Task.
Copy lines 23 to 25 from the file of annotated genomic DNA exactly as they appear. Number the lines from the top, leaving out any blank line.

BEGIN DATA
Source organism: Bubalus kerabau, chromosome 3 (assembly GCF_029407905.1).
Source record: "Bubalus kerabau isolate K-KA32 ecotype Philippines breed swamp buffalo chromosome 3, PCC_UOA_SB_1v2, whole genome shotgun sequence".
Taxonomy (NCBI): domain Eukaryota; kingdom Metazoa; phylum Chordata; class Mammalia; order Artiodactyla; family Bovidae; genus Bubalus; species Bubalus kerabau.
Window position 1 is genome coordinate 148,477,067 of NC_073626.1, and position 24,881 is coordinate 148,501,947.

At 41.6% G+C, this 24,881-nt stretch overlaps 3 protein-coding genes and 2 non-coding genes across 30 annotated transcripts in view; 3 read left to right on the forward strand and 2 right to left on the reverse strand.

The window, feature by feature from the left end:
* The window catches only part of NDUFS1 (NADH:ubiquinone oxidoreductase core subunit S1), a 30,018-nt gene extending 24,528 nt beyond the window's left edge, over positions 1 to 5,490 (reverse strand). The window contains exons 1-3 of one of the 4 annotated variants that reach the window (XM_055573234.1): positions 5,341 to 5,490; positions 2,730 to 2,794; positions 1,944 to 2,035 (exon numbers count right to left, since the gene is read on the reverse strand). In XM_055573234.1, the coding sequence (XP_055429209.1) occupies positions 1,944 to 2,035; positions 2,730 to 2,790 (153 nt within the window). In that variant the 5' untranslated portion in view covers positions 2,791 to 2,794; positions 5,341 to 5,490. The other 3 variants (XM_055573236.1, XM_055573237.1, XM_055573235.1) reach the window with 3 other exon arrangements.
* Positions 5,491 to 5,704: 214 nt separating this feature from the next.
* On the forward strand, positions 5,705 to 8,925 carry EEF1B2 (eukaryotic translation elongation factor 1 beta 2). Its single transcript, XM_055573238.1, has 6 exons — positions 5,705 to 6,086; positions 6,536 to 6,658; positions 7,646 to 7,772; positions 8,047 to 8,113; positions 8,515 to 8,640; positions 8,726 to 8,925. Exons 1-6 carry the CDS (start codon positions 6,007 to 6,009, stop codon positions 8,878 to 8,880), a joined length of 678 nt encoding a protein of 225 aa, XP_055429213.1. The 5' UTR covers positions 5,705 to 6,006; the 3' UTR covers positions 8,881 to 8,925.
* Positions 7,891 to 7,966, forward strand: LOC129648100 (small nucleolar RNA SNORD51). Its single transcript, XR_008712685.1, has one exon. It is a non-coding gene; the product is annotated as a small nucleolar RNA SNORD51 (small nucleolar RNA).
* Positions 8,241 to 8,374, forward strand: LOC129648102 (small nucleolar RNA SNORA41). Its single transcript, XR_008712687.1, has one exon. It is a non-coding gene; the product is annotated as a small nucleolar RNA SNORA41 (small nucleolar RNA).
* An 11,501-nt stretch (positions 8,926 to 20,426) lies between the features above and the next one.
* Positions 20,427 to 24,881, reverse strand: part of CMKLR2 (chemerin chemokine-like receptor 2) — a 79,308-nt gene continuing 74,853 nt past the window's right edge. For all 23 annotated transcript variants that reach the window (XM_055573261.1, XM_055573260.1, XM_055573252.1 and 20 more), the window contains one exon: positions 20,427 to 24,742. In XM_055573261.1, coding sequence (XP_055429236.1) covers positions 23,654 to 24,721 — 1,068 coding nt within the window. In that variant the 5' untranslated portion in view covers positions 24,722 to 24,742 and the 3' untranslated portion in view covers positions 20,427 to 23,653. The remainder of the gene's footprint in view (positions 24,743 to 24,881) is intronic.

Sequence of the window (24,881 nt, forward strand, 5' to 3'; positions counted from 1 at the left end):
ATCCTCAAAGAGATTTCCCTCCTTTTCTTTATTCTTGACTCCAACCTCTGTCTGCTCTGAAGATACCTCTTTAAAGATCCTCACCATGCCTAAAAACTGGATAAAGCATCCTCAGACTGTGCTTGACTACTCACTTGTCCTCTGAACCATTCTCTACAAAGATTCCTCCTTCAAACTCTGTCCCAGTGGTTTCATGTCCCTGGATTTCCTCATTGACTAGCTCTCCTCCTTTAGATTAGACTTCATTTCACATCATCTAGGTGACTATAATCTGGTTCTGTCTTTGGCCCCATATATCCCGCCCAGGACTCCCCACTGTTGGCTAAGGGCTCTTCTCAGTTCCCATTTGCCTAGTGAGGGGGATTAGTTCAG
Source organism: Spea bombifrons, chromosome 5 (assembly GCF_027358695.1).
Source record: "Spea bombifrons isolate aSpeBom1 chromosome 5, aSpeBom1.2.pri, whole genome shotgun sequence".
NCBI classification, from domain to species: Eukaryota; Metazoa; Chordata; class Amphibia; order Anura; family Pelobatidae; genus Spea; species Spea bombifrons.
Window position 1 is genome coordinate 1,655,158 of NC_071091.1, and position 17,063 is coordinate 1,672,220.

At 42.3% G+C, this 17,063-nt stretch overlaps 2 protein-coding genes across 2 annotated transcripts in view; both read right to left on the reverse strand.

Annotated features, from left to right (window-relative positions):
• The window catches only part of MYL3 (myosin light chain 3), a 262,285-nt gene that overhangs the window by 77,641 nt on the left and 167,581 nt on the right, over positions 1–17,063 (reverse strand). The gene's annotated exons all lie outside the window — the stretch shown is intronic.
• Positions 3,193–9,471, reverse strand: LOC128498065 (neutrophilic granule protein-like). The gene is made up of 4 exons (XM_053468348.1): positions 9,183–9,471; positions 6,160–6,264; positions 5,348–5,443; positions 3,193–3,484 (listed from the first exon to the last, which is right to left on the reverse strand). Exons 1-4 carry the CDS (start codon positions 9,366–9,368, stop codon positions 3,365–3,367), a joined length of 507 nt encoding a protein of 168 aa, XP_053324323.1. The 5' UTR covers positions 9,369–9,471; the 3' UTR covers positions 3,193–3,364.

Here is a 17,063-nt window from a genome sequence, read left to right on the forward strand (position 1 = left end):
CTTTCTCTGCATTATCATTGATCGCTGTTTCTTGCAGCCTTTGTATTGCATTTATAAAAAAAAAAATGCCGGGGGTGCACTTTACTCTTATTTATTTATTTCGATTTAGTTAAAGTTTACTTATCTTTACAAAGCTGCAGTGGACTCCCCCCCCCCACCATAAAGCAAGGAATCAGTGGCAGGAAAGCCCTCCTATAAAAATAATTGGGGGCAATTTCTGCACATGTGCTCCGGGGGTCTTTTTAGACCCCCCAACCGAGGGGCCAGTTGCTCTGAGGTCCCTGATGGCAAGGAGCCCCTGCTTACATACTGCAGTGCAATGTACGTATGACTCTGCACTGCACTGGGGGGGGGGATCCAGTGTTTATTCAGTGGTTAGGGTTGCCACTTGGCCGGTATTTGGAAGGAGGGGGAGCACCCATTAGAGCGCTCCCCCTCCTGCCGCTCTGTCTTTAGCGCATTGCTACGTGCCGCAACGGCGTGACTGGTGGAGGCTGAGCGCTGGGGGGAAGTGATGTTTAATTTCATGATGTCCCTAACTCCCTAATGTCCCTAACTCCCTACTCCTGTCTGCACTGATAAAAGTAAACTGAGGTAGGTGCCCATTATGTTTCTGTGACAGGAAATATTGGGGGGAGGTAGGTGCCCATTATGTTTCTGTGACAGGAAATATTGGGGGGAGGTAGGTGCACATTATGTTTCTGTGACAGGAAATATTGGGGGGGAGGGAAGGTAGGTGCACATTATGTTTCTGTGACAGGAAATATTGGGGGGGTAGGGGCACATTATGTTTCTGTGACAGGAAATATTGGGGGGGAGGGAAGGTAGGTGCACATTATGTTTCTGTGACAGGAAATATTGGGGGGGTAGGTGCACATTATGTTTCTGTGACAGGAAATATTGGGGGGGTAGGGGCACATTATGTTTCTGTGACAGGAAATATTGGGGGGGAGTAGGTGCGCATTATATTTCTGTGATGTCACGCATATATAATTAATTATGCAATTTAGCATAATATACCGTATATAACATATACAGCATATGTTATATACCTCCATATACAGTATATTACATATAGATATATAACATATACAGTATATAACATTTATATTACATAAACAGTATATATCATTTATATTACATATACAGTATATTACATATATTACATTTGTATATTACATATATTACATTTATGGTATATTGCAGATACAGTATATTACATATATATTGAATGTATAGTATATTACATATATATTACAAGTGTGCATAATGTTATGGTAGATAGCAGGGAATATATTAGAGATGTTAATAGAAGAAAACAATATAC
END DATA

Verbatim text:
• Positions 3,193–9,471, reverse strand: LOC128498065 (neutrophilic granule protein-like). The gene is made up of 4 exons (XM_053468348.1): positions 9,183–9,471; positions 6,160–6,264; positions 5,348–5,443; positions 3,193–3,484 (listed from the first exon to the last, which is right to left on the reverse strand). Exons 1-4 carry the CDS (start codon positions 9,366–9,368, stop codon positions 3,365–3,367), a joined length of 507 nt encoding a protein of 168 aa, XP_053324323.1. The 5' UTR covers positions 9,369–9,471; the 3' UTR covers positions 3,193–3,364.

Here is a 17,063-nt window from a genome sequence, read left to right on the forward strand (position 1 = left end):
CTTTCTCTGCATTATCATTGATCGCTGTTTCTTGCAGCCTTTGTATTGCATTTATAAAAAAAAAAATGCCGGGGGTGCACTTTACTCTTATTTATTTATTTCGATTTAGTTAAAGTTTACTTATCTTTACAAAGCTGCAGTGGACTCCCCCCCCCCACCATAAAGCAAGGAATCAGTGGCAGGAAAGCCCTCCTATAAAAATAATTGGGGGCAATTTCTGCACATGTGCTCCGGGGGTCTTTTTAGACCCCCCAACCGAGGGGCCAGTTGCTCTGAGGTCCCTGATGGCAAGGAGCCCCTGCTTACATACTGCAGTGCAATGTACGTATGACTCTGCACTGCACTGGGGGGGGGGATCCAGTGTTTATTCAGTGGTTAGGGTTGCCACTTGGCCGGTATTTGGAAGGAGGGGGAGCACCCATTAGAGCGCTCCCCCTCCTGCCGCTCTGTCTTTAGCGCATTGCTACGTGCCGCAACGGCGTGACTGGTGGAGGCTGAGCGCTGGGGGGAAGTGATGTTTAATTTCATGATGTCCCTAACTCCCTAATGTCCCTAACTCCCTACTCCTGTCTGCACTGATAAAAGTAAACTGAGGTAGGTGCCCATTATGTTTCTGTGACAGGAAATATTGGGGGGAGGTAGGTGCCCATTATGTTTCTGTGACAGGAAATATTGGGGGGAGGTAGGTGCACATTATGTTTCTGTGACAGGAAATATTGGGGGGGAGGGAAGGTAGGTGCACATTATGTTTCTGTGACAGGAAATATTGGGGGGGTAGGGGCACATTATGTTTCTGTGACAGGAAATATTGGGGGGGAGGGAAGGTAGGTGCACATTATGTTTCTGTGACAGGAAATATTGGGGGGGTAGGTGCACATTATGTTTCTGTGACAGGAAATATTGGGGGGGTAGGGGCACATTATGTTTCTGTGACAGGAAATATTGGGGGGGAGTAGGTGCGCATTATATTTCTGTGATGTCACGCATATATAATTAATTATGCAATTTAGCATAATATACCGTATATAACATATACAGCATATGTTATATACCTCCATATACAGTATATTACATATAGATATATAACATATACAGTATATAACATTTATATTACATAAACAGTATATATCATTTATATTACATATACAGTATATTACATATATTACATTTGTATATTACATATATTACATTTATGGTATATTGCAGATACAGTATATTACATATATATTGAATGTATAGTATATTACATATATATTACAAGTGTGCATAATGTTATGGTAGATAGCAGGGAATATATTAGAGATGTTAATAGAAGAAAACAATATAC